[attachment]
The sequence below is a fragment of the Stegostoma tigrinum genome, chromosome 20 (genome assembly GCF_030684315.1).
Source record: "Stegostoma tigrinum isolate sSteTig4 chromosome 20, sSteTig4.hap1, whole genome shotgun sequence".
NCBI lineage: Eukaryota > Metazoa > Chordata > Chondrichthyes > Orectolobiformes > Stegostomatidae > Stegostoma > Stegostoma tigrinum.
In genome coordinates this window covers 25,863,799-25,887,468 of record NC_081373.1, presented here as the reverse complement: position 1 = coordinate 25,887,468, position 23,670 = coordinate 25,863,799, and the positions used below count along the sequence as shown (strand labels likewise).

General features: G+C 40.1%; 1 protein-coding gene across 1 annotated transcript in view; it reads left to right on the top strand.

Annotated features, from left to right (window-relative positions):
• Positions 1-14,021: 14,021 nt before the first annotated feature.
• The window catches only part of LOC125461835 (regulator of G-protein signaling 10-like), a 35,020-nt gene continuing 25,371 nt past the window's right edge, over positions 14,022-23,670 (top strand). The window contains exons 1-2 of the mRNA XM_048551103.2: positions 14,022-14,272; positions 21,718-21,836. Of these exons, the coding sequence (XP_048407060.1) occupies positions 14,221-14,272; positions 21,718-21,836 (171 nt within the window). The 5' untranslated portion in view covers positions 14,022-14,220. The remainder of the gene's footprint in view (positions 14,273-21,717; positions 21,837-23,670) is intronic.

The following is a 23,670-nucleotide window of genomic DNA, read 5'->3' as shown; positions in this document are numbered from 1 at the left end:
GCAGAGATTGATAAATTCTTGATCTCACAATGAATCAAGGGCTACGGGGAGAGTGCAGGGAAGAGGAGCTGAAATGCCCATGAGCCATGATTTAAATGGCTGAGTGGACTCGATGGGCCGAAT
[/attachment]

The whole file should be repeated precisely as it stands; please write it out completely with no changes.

The sequence below is a fragment of the Stegostoma tigrinum genome, chromosome 20 (genome assembly GCF_030684315.1).
Source record: "Stegostoma tigrinum isolate sSteTig4 chromosome 20, sSteTig4.hap1, whole genome shotgun sequence".
NCBI lineage: Eukaryota > Metazoa > Chordata > Chondrichthyes > Orectolobiformes > Stegostomatidae > Stegostoma > Stegostoma tigrinum.
In genome coordinates this window covers 25,863,799-25,887,468 of record NC_081373.1, presented here as the reverse complement: position 1 = coordinate 25,887,468, position 23,670 = coordinate 25,863,799, and the positions used below count along the sequence as shown (strand labels likewise).

General features: G+C 40.1%; 1 protein-coding gene across 1 annotated transcript in view; it reads left to right on the top strand.

Annotated features, from left to right (window-relative positions):
• Positions 1-14,021: 14,021 nt before the first annotated feature.
• The window catches only part of LOC125461835 (regulator of G-protein signaling 10-like), a 35,020-nt gene continuing 25,371 nt past the window's right edge, over positions 14,022-23,670 (top strand). The window contains exons 1-2 of the mRNA XM_048551103.2: positions 14,022-14,272; positions 21,718-21,836. Of these exons, the coding sequence (XP_048407060.1) occupies positions 14,221-14,272; positions 21,718-21,836 (171 nt within the window). The 5' untranslated portion in view covers positions 14,022-14,220. The remainder of the gene's footprint in view (positions 14,273-21,717; positions 21,837-23,670) is intronic.

The following is a 23,670-nucleotide window of genomic DNA, read 5'->3' as shown; positions in this document are numbered from 1 at the left end:
GCAGAGATTGATAAATTCTTGATCTCACAATGAATCAAGGGCTACGGGGAGAGTGCAGGGAAGAGGAGCTGAAATGCCCATGAGCCATGATTTAAATGGCTGAGTGGACTCGATGGGCCGAAT